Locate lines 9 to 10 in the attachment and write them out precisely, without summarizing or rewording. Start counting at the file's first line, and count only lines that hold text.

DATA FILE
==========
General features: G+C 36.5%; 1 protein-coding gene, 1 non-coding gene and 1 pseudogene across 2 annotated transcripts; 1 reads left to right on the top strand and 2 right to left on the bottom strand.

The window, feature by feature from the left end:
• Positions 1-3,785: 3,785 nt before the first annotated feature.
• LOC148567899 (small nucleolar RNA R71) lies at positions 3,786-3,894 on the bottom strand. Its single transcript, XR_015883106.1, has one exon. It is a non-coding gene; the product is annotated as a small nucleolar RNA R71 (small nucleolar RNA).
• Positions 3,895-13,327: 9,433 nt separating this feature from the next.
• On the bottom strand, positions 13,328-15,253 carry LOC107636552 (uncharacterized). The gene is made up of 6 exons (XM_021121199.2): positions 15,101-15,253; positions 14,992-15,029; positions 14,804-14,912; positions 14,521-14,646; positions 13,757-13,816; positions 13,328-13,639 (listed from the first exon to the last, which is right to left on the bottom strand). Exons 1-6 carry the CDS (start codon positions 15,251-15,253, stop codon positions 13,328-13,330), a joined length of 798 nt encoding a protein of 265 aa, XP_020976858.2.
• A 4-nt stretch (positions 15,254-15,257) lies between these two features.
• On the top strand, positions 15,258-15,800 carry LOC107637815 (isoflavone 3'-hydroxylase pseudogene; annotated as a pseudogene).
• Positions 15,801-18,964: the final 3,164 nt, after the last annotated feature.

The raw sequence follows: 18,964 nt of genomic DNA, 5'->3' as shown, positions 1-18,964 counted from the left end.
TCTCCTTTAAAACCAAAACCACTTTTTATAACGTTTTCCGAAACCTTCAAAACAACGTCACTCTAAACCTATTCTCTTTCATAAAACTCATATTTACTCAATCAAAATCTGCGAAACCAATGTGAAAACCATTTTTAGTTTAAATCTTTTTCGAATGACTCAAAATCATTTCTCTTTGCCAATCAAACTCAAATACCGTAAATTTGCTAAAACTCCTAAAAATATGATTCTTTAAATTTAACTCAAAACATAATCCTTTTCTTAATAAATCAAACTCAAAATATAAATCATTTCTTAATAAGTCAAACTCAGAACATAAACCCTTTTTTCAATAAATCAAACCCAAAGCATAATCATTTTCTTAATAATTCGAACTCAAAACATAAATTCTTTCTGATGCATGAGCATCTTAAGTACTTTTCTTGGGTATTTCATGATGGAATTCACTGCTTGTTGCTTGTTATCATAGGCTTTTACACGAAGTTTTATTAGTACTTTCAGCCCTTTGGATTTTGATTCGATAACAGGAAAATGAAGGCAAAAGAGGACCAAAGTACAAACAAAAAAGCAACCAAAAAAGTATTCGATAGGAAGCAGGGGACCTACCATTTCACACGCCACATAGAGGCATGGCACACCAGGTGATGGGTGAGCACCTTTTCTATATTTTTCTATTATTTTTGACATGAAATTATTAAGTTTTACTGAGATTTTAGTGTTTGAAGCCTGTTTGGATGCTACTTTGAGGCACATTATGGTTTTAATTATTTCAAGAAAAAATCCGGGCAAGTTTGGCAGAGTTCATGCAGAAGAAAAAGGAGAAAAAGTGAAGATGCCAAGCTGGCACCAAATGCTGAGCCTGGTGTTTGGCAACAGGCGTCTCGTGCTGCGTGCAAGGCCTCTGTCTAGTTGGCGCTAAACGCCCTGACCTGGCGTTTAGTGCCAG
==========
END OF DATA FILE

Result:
• Positions 15,801-18,964: the final 3,164 nt, after the last annotated feature.

The raw sequence follows: 18,964 nt of genomic DNA, 5'->3' as shown, positions 1-18,964 counted from the left end.